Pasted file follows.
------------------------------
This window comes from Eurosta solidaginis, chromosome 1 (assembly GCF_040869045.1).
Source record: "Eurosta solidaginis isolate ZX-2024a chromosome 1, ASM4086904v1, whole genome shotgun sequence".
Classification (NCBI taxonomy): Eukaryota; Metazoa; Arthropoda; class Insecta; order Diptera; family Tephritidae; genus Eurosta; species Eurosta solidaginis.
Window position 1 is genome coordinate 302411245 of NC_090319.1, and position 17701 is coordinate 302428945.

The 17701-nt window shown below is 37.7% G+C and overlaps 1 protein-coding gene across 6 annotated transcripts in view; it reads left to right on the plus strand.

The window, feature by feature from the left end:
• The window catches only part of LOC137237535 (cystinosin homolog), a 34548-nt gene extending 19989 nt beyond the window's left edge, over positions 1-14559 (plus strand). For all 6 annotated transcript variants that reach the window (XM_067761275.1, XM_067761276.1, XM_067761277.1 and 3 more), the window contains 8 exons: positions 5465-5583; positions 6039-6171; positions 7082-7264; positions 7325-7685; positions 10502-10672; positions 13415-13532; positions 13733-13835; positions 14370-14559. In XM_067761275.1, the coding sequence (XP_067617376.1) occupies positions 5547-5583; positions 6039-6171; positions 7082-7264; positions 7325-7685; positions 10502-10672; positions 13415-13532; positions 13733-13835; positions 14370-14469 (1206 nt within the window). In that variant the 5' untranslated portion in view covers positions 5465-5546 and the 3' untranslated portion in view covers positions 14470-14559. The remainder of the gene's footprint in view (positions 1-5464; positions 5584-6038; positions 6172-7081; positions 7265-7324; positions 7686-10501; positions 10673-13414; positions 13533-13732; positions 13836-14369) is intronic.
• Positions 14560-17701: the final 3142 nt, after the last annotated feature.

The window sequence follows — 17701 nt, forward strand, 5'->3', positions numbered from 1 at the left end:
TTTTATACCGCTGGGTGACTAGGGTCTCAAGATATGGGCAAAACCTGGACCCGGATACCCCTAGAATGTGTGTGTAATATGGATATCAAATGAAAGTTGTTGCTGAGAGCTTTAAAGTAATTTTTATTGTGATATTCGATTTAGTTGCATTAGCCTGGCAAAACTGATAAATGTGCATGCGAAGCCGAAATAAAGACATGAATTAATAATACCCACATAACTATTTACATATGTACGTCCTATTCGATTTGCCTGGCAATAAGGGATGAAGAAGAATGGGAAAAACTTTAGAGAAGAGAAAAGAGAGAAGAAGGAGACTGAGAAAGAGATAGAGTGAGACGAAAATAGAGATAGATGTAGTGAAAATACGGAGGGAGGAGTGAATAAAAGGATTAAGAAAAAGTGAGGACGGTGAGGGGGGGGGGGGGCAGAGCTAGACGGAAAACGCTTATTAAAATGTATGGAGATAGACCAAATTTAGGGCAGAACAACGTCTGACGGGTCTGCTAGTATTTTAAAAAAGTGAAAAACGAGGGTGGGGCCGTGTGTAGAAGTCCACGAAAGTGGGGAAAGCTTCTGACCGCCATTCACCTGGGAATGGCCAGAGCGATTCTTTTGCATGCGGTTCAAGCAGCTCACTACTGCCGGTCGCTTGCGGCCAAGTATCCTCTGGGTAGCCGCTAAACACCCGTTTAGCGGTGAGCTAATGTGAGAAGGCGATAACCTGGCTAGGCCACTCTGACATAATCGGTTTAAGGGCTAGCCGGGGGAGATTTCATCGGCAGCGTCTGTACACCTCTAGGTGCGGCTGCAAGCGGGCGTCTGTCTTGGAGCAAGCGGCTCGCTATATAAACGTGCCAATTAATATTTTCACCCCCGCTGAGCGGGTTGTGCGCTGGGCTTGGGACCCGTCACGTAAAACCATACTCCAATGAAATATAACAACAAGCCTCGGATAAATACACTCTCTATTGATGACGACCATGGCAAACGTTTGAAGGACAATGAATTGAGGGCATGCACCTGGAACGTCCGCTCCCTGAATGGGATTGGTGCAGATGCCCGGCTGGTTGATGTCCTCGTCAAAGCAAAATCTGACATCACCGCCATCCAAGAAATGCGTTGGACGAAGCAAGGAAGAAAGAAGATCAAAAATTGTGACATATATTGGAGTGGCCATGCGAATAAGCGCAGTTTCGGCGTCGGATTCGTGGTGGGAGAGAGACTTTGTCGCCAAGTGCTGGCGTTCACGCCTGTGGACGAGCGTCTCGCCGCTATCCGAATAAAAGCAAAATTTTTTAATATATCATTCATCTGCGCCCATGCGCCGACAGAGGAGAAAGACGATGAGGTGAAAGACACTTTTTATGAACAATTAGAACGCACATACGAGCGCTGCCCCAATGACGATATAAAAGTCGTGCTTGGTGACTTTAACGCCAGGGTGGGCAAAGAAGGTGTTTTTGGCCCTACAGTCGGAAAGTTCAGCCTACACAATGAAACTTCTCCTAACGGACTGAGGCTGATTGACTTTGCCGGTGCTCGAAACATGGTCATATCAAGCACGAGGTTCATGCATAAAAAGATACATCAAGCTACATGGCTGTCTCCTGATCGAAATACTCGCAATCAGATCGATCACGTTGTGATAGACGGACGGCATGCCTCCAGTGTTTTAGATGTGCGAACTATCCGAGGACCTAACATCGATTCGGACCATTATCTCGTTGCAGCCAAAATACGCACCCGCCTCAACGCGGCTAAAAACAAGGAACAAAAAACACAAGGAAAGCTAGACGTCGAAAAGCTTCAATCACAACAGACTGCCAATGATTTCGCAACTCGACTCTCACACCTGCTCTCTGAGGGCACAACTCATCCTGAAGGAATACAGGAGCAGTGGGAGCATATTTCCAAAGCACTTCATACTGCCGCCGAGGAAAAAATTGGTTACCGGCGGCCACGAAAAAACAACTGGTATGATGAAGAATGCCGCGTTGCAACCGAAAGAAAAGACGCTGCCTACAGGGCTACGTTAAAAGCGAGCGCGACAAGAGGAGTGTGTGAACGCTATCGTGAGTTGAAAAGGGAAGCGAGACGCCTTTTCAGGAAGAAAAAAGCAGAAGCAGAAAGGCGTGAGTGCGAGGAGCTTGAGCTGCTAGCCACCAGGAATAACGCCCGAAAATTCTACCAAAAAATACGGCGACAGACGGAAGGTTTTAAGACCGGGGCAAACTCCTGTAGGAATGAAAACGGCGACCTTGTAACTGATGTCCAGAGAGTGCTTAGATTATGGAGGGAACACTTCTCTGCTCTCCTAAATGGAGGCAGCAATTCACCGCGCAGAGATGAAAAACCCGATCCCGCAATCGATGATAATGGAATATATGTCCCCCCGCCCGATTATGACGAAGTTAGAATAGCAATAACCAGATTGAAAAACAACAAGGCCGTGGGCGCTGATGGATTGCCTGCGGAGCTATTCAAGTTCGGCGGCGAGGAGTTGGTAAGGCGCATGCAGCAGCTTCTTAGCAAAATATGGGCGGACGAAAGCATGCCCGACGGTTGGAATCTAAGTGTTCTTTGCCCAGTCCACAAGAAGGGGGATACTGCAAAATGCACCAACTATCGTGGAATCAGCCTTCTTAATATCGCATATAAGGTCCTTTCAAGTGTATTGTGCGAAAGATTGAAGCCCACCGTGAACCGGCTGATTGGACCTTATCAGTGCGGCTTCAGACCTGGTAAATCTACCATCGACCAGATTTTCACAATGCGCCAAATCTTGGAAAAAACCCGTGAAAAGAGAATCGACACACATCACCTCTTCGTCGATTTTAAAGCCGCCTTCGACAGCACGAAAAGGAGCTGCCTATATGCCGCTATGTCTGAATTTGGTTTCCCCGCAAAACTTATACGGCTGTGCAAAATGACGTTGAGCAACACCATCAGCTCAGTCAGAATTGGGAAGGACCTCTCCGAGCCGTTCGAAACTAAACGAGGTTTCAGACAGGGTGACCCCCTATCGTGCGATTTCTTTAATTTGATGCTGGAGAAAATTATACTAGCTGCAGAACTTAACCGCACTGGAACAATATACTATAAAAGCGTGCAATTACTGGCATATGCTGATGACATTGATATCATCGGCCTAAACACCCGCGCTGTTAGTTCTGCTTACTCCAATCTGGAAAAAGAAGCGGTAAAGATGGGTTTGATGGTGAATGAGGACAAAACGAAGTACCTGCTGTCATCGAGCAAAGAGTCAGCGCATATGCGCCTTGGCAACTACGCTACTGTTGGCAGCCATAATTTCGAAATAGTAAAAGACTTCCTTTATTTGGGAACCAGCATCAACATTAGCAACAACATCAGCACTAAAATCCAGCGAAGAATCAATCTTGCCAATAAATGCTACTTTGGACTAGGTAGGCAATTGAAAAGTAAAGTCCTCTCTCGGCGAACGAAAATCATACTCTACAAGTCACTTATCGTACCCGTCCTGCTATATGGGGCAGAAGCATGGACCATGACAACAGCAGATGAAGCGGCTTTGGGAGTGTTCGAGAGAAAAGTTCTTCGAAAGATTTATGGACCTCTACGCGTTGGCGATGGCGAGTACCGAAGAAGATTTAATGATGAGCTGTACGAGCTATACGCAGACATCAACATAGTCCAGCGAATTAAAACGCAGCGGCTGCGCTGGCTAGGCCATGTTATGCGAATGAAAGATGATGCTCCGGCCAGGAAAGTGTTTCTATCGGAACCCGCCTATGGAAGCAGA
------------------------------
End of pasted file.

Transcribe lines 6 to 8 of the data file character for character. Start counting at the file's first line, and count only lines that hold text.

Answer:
The window, feature by feature from the left end:
• The window catches only part of LOC137237535 (cystinosin homolog), a 34548-nt gene extending 19989 nt beyond the window's left edge, over positions 1-14559 (plus strand). For all 6 annotated transcript variants that reach the window (XM_067761275.1, XM_067761276.1, XM_067761277.1 and 3 more), the window contains 8 exons: positions 5465-5583; positions 6039-6171; positions 7082-7264; positions 7325-7685; positions 10502-10672; positions 13415-13532; positions 13733-13835; positions 14370-14559. In XM_067761275.1, the coding sequence (XP_067617376.1) occupies positions 5547-5583; positions 6039-6171; positions 7082-7264; positions 7325-7685; positions 10502-10672; positions 13415-13532; positions 13733-13835; positions 14370-14469 (1206 nt within the window). In that variant the 5' untranslated portion in view covers positions 5465-5546 and the 3' untranslated portion in view covers positions 14470-14559. The remainder of the gene's footprint in view (positions 1-5464; positions 5584-6038; positions 6172-7081; positions 7265-7324; positions 7686-10501; positions 10673-13414; positions 13533-13732; positions 13836-14369) is intronic.
• Positions 14560-17701: the final 3142 nt, after the last annotated feature.